Happy Holidays! In honor of the joy and happiness suffusing the holiday season I invite you to join me on a photo stroll through the markets and streets of Ubud, Bali, where the whole city smiled at me.
From the cheeky grin of mischievous children to an open, toothy smile from market vendors, an openness and joy is inherent.
Follow me on a tour of Bali’s Smiles
You step out of your room and into the family compound area of the guesthouse. You’ve had your tea and breakfast, brought right to your front patio and the cool fresh fruit was a perfect way to start your day.
As you weave through the compound you pass by a few members of the family weaving and readying their offerings. The oldest son speaks great English and you welcome the cheery and inquiries about your plans for the day. The little girl on his lap is less convinced of your harmlessness and shyly smiles from behind a mobile phone, on which she has been playing games.
You plan to explore one of Ubud’s larger markets and he gives you a pleasant smile of dismissal; you have no doubt he’ll follow up with you when you return for a full account.
Before one foot is even out of the elaborately carved wooden door guarding your compound two children dart by you giggling. With her perky pigtails perched on the top of her head you ready the camera and call out to them.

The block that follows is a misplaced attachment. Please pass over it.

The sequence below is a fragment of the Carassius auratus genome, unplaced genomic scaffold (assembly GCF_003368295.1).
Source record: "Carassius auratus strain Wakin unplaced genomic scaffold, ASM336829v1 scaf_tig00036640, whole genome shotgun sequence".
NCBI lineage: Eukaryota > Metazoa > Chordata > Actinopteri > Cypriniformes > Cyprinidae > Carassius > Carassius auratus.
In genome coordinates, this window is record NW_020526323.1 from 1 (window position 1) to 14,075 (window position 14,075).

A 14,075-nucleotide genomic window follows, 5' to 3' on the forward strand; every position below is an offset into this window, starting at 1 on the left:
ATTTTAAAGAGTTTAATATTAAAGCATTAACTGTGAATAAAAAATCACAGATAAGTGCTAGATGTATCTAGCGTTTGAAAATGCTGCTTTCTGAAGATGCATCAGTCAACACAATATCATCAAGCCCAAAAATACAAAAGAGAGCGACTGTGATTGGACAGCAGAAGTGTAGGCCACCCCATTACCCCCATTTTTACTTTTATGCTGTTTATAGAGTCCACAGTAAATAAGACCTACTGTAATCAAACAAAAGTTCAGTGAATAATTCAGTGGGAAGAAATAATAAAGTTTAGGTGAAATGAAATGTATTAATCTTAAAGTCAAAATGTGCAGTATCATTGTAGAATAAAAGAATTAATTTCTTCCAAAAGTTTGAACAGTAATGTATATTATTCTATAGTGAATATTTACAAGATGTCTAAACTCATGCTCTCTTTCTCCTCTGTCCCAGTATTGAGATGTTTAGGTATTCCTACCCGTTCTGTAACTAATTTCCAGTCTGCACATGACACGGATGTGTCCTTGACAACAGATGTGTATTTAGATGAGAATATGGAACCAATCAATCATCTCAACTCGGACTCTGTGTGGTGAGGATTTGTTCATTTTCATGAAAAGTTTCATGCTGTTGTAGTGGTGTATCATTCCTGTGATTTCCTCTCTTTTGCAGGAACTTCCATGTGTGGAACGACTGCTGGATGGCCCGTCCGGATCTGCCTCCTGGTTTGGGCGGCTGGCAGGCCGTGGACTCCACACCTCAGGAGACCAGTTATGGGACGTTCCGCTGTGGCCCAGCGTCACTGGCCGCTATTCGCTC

A cheesy grin breaks across the face of the youngest one – a grin so similar to the squishy grin your own young niece prefers that a pang of nostalgia for home breaks over you and then flows off just as quickly as the children scamper away down the side-street.
You leisurely follow in their wake in search of the nearby market and it’s mere minutes before you stumble into the densely packed maze of stalls.
The first woman you encounter gives an instantly open smile and offers up some fruit – you’re on the hunt for mangosteen and you eye her heaping pile. She’s not very pushy and instead asks the usual patter of conversation “where are you from? Are you married? Holy cow why not?”
You’re now toting a bag of mangosteen and dive deeper into the maze.
The colorful kites catch your eye. You stop to admire and the craftsman is more than happy to show off their features. If you had more space in your backpack you might be tempted, but a kite is not packable so you continue on.
You pass by tables full of knick knacks, wooden jewelry, and, oddly, a table full of moderately creepy wooden cats.
Your friend is on the hunt for a new purse and so the two of you look through the stalls until this woman’s frank friendliness and adorable children catch your eye.
You chat for ages with the vendor as your friend continues looking through the purses. Her son is quite the ham and his mother so clearly delights in her youngest.